IKEA: They achieve this through efficient production and logistics, flat packing of products, and customer self-service.
Southwest Airlines: It has effectively used an economy pricing strategy to become one of the most successful low-cost carriers in the world. They use a single aircraft type (Boeing 737). They don't offer assigned seating, free meals, or first-class cabins. Southwest Airlines focus on efficient operations and sell most tickets directly from its website to avoid travel agents’ commissions.
Economy Pricing might not the best strategy for digital products, as it’s easier to achieve product differentiation.
3.7 Premium Pricing
This is the opposite of Economy Pricing. It's used when a company deliberately sets the price of its product higher than the competition to cultivate a perception of superior quality.
Luxury brands like Apple, Rolex, and Gucci often use this approach.
While premium pricing can improve profitability, it must be justified by delivering exceptional value, quality, customer service, and brand prestige.
3.8 Loss Leader Strategy
This strategy involves selling a product at a price that is not profitable, but it can help attract new customers or sell additional products and services.
Amazon: It has been known to sell Kindle devices at a loss, with the expectation that it will make up for the loss through digital sales (like eBooks, movies, and music) and prime memberships.
Gillette: They sell razors at a low price but set high prices for replacement blades, which customers must repeatedly purchase to continue using the razor.
3.9 Value-Based Pricing
Value-Based Pricing is a strategy where prices are based on the perceived value of a product.
It has several advantages:
Focuses on Customer Value: Value-Based Pricing is all about charging what customers are willing to pay. It shifts the focus from the cost of production or market to the actual benefits your product provides.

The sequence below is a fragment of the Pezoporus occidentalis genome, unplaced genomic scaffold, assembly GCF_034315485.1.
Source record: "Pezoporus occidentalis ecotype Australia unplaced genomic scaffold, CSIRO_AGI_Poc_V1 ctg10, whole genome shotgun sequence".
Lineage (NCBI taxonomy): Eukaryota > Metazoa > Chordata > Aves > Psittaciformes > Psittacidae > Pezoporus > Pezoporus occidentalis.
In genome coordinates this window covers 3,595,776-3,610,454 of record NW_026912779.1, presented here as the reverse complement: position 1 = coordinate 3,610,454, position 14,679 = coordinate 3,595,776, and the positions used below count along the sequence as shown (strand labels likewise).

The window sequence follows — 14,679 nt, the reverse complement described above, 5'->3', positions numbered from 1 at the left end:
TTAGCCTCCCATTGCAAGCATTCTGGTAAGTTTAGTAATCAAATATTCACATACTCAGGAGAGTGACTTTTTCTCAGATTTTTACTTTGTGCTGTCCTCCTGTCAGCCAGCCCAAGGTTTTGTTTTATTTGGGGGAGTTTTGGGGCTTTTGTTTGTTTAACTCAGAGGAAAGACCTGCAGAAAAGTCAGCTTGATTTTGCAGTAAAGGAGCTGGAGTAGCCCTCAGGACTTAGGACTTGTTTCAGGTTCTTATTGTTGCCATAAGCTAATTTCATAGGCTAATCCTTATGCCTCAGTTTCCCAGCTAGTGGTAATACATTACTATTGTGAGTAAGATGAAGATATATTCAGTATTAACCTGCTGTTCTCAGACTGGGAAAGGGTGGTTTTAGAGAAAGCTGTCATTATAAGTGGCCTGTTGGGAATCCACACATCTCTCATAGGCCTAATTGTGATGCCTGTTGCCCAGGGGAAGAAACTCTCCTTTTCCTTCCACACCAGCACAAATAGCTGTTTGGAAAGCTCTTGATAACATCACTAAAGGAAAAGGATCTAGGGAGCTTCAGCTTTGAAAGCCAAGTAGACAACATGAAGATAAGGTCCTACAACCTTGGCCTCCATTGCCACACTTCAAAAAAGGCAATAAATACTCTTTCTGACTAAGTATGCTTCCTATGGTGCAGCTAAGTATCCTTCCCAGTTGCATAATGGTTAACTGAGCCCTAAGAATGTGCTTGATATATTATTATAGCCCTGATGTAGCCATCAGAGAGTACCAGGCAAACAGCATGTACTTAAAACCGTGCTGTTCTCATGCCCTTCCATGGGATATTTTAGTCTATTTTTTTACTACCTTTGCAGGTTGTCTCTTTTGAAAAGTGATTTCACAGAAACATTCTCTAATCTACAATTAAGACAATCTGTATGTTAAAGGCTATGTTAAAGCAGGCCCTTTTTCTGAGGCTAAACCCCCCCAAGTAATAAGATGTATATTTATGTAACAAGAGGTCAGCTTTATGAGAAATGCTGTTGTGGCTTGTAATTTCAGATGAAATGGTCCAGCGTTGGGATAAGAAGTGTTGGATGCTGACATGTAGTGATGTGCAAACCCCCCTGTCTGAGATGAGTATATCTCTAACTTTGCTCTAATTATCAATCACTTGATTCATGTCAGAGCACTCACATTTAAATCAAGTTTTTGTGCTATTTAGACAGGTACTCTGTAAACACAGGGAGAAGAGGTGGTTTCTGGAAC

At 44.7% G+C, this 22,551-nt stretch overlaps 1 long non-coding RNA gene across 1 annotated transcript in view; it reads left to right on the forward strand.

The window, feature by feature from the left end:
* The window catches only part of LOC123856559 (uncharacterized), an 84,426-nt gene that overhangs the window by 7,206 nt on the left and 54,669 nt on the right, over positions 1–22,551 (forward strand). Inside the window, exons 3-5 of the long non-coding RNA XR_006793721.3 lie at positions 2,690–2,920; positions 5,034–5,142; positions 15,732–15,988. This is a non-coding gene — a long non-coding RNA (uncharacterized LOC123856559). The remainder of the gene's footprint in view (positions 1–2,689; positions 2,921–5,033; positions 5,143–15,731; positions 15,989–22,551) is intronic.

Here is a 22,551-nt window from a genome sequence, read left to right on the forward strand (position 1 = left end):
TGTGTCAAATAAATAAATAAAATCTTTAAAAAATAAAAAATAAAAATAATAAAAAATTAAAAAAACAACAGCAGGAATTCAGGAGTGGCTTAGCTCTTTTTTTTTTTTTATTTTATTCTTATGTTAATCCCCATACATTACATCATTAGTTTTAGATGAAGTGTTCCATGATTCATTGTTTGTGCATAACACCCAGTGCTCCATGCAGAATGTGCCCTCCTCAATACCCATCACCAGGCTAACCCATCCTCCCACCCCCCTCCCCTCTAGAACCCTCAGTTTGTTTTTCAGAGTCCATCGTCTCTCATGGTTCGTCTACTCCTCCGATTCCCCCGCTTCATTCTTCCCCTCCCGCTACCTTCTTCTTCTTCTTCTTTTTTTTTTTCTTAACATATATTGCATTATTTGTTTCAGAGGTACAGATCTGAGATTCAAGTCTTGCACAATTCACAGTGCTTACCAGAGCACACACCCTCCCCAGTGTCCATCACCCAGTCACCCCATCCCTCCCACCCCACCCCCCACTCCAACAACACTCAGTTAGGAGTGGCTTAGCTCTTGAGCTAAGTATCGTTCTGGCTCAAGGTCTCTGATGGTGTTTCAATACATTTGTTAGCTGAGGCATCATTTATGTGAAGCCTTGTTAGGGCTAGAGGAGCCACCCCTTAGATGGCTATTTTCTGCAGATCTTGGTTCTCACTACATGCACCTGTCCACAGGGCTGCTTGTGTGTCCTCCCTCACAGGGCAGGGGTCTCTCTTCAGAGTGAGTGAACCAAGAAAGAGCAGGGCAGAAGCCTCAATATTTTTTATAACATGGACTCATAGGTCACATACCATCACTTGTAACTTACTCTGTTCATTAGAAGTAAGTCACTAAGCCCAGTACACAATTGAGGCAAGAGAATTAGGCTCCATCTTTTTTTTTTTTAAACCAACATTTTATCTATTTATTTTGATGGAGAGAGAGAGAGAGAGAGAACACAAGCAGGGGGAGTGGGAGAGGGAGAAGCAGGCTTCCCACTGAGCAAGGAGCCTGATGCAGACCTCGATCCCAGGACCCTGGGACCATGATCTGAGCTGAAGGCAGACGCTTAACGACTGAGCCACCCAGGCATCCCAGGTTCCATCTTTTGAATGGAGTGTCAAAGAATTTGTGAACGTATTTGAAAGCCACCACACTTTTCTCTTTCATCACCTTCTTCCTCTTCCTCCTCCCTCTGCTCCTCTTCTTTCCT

Maximizes Profitability: In this model, companies can capture a larger portion of the value they create. This can lead to higher profitability, especially for software products where the marginal cost (cost of producing an additional unit) is virtually zero.
Flexibility: Value-Based Pricing allows for a lot of flexibility. Prices can be set differently for different market segments based on the value they perceive. A good example is Microsofts’ offering for educational institutions.
Customer-Centricity: Value-Based Pricing requires a deep understanding of the customer, their needs, and how they perceive value. This encourages companies to be customer-centric, which leads to better products, better customer experience, and higher intrinsic motivation of your employees.
Apple: It combines Premium Pricing and Value-Based Pricing. Apple has successfully created a strong brand and a perceived value around the quality, design, and user experience of its products.
Tesla: Tesla's electric vehicles are priced based on their perceived value. Customers who buy a Tesla are not just buying a vehicle; they're buying a high-end, environmentally friendly lifestyle and a future vision. There are some nuances, as the brand is perceived as premium and, at the same time, uses Penetration Pricing to expand the EV market and make electric vehicles more affordable.
Diamonds: Value in the diamond industry rests almost exclusively on perceived value and scarcity. Diamonds have value primarily because we believe they have value.
Implementing Value-Based Pricing requires in-depth market research to understand how customers perceive value. You also need to develop a specific strategy to capture it.
That's why Value-Based Pricing is often seen as the "holy grail" – highly desirable but challenging to achieve.
3.10 Usage-Based Pricing
A SaaS pricing model in which customers are charged based on what they use.
Good examples are:
Allows greater flexibility, as customers pay based on their needs
Shortens the purchasing cycle as it’s easy to start
Improves customer satisfaction and retention.
4. Pricing strategy in the context of product strategy